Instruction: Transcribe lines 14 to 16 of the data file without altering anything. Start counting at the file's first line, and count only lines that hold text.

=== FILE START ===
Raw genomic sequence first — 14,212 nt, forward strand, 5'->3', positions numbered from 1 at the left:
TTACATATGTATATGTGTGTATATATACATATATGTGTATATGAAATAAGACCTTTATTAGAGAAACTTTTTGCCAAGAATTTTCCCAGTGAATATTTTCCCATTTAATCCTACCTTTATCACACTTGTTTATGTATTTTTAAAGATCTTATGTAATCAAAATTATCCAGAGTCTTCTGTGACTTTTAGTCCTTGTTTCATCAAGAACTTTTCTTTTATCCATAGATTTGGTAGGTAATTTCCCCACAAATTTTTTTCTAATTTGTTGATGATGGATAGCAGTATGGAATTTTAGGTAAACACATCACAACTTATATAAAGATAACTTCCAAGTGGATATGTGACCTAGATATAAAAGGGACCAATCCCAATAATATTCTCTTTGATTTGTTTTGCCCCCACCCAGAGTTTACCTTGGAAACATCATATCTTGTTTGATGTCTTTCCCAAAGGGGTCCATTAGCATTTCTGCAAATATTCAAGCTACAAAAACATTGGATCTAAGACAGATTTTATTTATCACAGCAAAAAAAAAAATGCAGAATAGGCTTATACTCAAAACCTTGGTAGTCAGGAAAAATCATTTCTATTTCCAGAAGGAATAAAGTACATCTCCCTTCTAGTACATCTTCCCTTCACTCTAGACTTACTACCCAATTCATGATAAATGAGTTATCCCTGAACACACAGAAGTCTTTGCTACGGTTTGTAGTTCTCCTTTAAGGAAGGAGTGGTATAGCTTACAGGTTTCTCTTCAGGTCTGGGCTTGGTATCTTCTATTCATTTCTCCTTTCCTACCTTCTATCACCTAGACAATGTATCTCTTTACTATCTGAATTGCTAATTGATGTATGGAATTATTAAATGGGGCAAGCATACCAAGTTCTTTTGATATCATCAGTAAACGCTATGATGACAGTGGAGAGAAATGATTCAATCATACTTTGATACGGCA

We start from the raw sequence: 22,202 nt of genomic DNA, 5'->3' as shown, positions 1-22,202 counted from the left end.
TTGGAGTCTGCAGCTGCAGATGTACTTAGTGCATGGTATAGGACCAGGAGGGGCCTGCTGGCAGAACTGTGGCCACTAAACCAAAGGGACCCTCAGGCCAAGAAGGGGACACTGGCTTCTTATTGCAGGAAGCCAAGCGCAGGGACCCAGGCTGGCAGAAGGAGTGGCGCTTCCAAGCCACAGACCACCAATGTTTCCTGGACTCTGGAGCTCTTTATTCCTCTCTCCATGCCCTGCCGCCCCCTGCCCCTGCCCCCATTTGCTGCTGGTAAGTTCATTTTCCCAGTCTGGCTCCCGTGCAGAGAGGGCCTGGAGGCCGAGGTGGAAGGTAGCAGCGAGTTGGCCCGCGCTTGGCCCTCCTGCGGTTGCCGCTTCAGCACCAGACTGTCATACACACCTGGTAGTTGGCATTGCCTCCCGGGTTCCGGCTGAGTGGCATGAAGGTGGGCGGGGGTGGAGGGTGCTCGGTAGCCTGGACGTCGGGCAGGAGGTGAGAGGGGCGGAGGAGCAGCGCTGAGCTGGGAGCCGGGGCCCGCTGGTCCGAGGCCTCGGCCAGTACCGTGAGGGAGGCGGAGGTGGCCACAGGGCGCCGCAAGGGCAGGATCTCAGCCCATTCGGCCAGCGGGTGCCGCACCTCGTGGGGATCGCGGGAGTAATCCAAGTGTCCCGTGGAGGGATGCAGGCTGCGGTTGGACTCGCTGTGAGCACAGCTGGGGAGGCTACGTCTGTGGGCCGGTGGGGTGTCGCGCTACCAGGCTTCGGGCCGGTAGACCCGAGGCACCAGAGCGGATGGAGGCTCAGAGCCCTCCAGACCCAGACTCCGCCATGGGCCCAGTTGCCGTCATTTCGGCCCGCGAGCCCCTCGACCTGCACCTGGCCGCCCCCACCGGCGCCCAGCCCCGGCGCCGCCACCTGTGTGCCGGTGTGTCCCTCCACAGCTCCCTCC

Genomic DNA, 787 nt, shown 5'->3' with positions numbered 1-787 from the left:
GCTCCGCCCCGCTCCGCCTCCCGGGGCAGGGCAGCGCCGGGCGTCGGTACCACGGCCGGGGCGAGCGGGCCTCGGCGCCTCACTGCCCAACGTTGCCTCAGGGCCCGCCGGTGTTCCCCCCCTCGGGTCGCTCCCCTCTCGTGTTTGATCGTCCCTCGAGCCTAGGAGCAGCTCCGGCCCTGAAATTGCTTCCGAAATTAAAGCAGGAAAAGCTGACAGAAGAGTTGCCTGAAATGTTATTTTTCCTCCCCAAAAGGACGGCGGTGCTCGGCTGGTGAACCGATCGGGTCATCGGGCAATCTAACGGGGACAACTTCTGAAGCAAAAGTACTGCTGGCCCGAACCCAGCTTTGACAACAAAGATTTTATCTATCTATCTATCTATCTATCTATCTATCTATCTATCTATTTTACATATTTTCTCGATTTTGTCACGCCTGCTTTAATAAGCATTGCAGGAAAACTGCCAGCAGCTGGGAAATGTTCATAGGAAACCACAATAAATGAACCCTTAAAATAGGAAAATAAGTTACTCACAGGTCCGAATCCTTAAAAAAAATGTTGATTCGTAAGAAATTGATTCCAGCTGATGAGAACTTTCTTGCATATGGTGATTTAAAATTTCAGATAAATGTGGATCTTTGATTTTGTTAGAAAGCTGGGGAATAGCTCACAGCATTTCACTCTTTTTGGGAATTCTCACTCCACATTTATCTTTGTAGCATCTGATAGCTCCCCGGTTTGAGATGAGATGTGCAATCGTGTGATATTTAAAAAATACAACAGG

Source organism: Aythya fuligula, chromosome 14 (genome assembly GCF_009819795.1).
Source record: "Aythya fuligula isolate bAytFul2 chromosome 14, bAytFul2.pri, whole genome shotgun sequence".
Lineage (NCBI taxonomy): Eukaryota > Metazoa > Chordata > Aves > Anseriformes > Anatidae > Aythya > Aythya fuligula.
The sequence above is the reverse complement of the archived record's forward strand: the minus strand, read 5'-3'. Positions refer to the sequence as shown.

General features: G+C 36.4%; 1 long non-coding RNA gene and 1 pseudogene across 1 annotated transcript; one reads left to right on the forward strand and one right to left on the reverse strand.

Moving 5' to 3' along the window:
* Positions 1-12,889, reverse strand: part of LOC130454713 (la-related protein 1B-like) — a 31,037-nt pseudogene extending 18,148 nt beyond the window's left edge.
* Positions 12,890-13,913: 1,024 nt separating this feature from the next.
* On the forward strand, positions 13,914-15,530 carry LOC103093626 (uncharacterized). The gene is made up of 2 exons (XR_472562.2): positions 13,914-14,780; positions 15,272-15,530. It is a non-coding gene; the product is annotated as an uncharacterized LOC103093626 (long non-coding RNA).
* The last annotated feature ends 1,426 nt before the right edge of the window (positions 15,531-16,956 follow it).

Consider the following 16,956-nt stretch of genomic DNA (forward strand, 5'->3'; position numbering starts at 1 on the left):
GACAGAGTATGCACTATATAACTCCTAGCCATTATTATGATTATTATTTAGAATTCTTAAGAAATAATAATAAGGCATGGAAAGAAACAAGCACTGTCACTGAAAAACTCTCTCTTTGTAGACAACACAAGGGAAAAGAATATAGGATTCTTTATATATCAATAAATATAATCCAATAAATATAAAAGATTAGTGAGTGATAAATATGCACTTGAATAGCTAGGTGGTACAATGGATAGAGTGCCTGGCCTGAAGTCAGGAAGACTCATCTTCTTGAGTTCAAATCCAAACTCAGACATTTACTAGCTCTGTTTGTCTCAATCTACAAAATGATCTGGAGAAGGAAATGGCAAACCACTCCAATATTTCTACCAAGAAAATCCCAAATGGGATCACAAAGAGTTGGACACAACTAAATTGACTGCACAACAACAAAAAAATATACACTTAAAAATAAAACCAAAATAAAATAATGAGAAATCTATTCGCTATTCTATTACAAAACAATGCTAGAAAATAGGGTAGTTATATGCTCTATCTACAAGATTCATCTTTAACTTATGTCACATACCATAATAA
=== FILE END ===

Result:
* Positions 12,890-13,913: 1,024 nt separating this feature from the next.
* On the forward strand, positions 13,914-15,530 carry LOC103093626 (uncharacterized). The gene is made up of 2 exons (XR_472562.2): positions 13,914-14,780; positions 15,272-15,530. It is a non-coding gene; the product is annotated as an uncharacterized LOC103093626 (long non-coding RNA).
* The last annotated feature ends 1,426 nt before the right edge of the window (positions 15,531-16,956 follow it).